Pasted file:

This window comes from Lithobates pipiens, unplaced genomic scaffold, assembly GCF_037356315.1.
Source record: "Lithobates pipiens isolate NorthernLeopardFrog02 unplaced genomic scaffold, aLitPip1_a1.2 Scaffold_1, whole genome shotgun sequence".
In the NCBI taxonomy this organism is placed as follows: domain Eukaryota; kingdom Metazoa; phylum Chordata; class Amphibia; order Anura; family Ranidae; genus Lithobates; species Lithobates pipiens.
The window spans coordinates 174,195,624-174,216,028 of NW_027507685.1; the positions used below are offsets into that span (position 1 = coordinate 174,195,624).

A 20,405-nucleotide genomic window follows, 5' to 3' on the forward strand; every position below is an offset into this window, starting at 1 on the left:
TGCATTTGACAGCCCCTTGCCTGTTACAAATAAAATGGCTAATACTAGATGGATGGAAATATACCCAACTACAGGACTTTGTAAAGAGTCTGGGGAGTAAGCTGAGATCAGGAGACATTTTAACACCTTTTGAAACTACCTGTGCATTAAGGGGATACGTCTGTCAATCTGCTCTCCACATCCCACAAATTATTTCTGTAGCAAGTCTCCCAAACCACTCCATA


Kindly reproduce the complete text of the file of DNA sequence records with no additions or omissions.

This window comes from Lithobates pipiens, unplaced genomic scaffold, assembly GCF_037356315.1.
Source record: "Lithobates pipiens isolate NorthernLeopardFrog02 unplaced genomic scaffold, aLitPip1_a1.2 Scaffold_1, whole genome shotgun sequence".
In the NCBI taxonomy this organism is placed as follows: domain Eukaryota; kingdom Metazoa; phylum Chordata; class Amphibia; order Anura; family Ranidae; genus Lithobates; species Lithobates pipiens.
The window spans coordinates 174,195,624-174,216,028 of NW_027507685.1; the positions used below are offsets into that span (position 1 = coordinate 174,195,624).

A 20,405-nucleotide genomic window follows, 5' to 3' on the forward strand; every position below is an offset into this window, starting at 1 on the left:
TGCATTTGACAGCCCCTTGCCTGTTACAAATAAAATGGCTAATACTAGATGGATGGAAATATACCCAACTACAGGACTTTGTAAAGAGTCTGGGGAGTAAGCTGAGATCAGGAGACATTTTAACACCTTTTGAAACTACCTGTGCATTAAGGGGATACGTCTGTCAATCTGCTCTCCACATCCCACAAATTATTTCTGTAGCAAGTCTCCCAAACCACTCCATA